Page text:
The Festival of Quilts at the NEC has become part of my regular research visits along with The Knitting & Stitching Show in November. After a workshop cancellation I was so excited to have time to visit this year’s show.
The show has a mix of galleries and traders spread across three halls which can be a bit overwhelming when you first visit. This year’s show was definitely the best I have seen for a couple of years. Here are just a few of my favourite galleries and pieces.
Criminal Quilts is an art and archives project, crafted and researched by artist Ruth Singer in partnership with Staffordshire Record Office. Ruth has been working with these images since 2012 and over the last year has been Artist in Residence at the Record Office, researching and creating artworks inspired by images of female criminals who were photographed in Stafford Prison from 1877 to 1915. These pictures provide a compelling glimpse into the lives of around 500 women imprisoned for crimes such as drunkenness and theft, in the late 19th and early 20th centuries which Ruth has been researching along with a team of volunteers.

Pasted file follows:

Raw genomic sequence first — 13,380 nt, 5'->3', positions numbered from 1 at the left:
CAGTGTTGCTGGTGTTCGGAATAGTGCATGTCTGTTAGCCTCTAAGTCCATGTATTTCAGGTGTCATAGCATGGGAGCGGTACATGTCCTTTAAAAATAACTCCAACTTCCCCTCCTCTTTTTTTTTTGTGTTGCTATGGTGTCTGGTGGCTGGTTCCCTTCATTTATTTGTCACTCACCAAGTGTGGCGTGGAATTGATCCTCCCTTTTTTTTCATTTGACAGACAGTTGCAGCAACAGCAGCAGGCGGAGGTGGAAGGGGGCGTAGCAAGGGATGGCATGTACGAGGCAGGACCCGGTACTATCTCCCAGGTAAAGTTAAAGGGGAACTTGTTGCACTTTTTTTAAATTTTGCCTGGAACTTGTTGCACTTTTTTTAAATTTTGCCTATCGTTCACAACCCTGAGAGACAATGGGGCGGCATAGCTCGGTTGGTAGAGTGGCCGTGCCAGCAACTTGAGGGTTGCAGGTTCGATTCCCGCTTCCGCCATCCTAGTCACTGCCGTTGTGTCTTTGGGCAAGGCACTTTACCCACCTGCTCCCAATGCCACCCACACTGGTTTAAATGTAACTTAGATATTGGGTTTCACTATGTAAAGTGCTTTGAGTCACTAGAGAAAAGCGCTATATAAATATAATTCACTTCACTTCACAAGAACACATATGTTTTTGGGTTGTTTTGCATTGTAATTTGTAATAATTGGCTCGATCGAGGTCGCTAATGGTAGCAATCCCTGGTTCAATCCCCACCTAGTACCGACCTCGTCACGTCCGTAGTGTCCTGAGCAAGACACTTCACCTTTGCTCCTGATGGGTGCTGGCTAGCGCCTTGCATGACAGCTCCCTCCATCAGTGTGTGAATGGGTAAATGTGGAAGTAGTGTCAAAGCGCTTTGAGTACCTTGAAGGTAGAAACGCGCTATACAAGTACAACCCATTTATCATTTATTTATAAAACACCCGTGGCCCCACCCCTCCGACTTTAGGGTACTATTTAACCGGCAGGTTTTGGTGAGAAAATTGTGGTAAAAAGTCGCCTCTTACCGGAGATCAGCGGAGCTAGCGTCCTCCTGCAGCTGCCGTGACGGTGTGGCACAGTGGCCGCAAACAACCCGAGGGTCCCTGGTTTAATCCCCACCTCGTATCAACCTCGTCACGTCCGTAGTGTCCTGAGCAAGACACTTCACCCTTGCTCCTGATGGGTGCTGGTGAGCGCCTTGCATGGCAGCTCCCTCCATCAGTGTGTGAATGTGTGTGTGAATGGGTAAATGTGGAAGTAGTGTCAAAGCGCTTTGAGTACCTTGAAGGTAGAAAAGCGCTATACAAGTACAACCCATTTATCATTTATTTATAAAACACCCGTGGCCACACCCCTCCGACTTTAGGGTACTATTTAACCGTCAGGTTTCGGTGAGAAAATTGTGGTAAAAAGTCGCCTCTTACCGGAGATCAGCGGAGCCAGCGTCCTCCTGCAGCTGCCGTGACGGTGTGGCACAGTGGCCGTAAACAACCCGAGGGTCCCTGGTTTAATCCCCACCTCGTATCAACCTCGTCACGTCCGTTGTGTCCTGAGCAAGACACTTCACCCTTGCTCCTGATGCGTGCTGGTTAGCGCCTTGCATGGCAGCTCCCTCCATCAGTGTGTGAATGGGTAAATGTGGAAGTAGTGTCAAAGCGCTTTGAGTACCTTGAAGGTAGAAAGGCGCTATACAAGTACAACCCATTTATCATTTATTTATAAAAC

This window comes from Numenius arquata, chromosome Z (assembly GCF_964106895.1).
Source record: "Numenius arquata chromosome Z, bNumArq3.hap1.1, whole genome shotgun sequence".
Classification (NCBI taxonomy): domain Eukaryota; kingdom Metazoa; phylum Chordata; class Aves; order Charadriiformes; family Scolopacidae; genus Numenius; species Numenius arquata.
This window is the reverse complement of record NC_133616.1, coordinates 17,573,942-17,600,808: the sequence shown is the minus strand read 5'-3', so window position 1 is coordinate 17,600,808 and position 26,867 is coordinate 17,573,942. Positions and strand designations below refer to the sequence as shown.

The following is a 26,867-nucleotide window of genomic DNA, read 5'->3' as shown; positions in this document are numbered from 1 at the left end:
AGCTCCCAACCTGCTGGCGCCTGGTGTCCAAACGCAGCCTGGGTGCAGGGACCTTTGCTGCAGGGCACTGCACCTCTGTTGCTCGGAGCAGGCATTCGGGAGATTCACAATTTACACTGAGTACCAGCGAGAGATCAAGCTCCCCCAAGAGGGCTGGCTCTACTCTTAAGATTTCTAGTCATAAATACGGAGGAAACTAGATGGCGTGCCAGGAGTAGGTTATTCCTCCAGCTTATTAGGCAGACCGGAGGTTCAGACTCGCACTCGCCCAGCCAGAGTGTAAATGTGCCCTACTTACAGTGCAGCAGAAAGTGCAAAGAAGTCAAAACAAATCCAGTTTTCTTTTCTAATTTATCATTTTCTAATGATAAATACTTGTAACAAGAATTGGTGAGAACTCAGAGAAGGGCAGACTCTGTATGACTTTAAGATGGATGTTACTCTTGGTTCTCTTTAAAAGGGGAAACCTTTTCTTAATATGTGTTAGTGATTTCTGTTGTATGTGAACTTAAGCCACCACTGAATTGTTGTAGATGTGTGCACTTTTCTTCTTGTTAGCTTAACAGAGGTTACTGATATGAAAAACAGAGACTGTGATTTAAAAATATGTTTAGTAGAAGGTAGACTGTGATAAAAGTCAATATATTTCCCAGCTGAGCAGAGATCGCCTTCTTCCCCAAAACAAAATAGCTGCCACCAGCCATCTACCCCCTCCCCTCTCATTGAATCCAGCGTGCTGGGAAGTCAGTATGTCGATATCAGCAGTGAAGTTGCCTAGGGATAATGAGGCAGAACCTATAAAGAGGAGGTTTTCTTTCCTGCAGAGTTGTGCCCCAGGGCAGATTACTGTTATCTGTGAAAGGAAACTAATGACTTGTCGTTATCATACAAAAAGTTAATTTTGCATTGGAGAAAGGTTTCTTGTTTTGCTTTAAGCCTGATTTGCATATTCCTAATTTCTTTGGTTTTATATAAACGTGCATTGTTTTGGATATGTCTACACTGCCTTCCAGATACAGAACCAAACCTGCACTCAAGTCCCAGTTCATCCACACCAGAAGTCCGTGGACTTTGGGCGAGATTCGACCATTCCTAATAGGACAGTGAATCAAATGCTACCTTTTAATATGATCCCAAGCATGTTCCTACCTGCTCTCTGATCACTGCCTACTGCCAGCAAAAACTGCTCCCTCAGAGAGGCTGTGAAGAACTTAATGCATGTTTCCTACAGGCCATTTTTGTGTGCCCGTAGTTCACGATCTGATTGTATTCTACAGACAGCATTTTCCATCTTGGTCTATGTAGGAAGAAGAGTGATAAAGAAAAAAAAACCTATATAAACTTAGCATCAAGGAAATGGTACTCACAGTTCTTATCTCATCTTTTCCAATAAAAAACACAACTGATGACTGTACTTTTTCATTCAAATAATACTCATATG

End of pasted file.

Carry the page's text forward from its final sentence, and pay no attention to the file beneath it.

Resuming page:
You can view more images from this amazing project on Ruth’s website.
The City & Guilds Gallery
There are so many talented emerging makers graduating from courses across the UK and it was great to see some exiting new pieces from this year’s gallery.
Emma Astill is a textile designer working with digital print and mixed media. Her work was really interesting and different.
Distorting DNA is a collection that is both aesthetically alluring yet taboo in its concept and presence. My interest in Criminology and Forensic Science became the starting point to my final collection. Within my textile studies, I aim to create conceptual starting points that lead to interesting and unusual outcomes.
Madeleine Gale is a textile designer who loves to work with colour and her stand immediately caught my eye. She has been selected as one of the five UK finalists for the 2018 Quilter’s Guild Student Bursary award. Here is an image from her ‘Rakugaki’ collection.
I’ve always appreciated the work that goes into any quilt, I’ve not made many quilts myself. I find the whole thing a bit daunting and I don’t have the largest studio to make bigger pieces! The Modern Quilts Gallery always showcases some amazing pieces with a contemporary twist.
It wouldn’t be a post about quilts if I didn’t include my favourite shape to use, hexagons. I’ve always loved how they tessellate to create different patterns large and small. My first piece of English Patchwork used hexagons to create a flower pin cushion so I have a fondness form hexagons in quilting.